I asked Max about it, and boy, was that a mistake. It was like I kicked a hornet's nest, right in my living room. Instead of crowing about his goal, excitement coming out of every pore, his eyes had lost their sparkle and the grin had faded. He was disappointed - mostly, it seemed, with himself for not sharing the goal with his teammates. He was convinced that he had cost himself a place on the team. But now, remembering, his face darkened even further.

The story tumbled out. Out of the 12 kids who showed up to practice today, only nine kids were going to play in the game. During practice the coach had the nine chosen for the team play against the three alternates. The alternates were embarrassed. Hurt. Confused. And angry.
Boy, was he angry.

Nine against three. No wonder he was so pissed.

I grasped at straws, tried to redirect, tried to keep it positive. Keep it light. It's a game, remember?

"But you still scored a goal? Nine players against three, and your team still scored? That is amazing!"
It's supposed to be fun, after all.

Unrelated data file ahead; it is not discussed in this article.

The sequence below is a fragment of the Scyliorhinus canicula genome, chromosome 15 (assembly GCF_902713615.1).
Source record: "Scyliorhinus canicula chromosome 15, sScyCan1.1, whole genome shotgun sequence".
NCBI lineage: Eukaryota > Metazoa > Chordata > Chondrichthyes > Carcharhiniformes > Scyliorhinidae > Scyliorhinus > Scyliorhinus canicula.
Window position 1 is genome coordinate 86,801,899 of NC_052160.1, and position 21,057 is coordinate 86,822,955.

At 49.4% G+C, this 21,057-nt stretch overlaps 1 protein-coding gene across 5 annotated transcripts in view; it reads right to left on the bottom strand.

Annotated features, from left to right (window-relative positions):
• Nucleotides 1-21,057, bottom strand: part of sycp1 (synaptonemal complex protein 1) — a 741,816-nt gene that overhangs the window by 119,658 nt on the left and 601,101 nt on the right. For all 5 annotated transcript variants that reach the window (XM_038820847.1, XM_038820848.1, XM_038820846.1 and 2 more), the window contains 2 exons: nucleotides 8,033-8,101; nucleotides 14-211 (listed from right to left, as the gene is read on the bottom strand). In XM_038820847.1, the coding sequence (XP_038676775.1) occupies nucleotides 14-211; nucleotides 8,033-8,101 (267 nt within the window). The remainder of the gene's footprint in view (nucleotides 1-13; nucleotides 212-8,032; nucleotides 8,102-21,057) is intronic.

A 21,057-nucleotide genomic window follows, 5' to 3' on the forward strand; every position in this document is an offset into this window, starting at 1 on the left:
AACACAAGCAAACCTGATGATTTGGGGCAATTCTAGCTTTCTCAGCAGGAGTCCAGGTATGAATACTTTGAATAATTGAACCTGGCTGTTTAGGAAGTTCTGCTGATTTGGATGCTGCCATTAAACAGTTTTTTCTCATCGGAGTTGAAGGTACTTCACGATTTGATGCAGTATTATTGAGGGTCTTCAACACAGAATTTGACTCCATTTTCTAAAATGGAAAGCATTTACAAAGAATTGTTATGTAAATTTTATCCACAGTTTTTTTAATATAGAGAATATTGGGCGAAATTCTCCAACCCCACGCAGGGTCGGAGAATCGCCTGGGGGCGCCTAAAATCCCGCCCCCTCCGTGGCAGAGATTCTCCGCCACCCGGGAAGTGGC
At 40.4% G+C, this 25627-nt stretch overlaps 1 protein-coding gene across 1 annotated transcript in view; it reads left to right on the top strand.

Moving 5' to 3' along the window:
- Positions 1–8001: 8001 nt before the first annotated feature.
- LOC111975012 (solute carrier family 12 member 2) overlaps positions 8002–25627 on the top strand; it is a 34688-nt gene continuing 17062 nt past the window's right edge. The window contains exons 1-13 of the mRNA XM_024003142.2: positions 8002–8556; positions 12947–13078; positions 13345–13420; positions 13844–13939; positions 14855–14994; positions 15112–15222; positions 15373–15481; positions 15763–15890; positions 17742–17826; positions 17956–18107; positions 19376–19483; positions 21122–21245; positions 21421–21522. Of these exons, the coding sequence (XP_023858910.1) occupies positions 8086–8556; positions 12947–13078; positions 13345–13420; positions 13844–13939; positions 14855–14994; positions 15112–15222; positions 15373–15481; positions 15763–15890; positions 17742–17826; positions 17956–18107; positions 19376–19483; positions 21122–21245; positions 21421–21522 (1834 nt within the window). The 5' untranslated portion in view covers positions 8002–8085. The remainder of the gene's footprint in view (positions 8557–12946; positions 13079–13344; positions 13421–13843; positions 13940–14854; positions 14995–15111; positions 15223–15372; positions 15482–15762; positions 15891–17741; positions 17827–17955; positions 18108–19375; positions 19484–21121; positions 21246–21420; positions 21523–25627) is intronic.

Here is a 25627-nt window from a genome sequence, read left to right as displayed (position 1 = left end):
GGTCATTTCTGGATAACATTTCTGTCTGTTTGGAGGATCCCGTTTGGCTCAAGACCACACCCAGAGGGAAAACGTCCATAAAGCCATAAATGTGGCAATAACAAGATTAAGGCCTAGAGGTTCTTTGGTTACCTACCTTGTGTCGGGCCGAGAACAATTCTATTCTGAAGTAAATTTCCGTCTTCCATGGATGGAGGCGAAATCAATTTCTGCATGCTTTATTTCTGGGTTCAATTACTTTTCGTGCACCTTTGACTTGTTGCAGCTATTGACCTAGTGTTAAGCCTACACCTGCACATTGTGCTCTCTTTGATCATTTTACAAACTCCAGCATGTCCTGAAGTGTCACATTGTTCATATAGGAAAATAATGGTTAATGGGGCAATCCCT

Right? Aren't games supposed to be fun? Did we really need alternates? Did kids really need to be singled out for exclusion on such a small team? When your team has 12 players, shouldn't everyone get a chance to shine?

No. Apparently not. And just for a moment, I understood those parents who advocate giving everyone who plays in the game a trophy. The ones who think that no one needs to lose. That everyone is a winner.

But just for a moment.

Because honestly, my kid didn't even mention not being chosen for the team when he got in the car after practice. And he didn't care who won. His eyes were bright and his smile was sunny when he was telling me about the scrimmage that day. He was so excited, so proud of his goal, that he wasn't even thinking about the game next week - not until I brought it up. The smile didn't fade until he started reflecting on the practice as a whole, when he began to worry that he might have made someone feel excluded.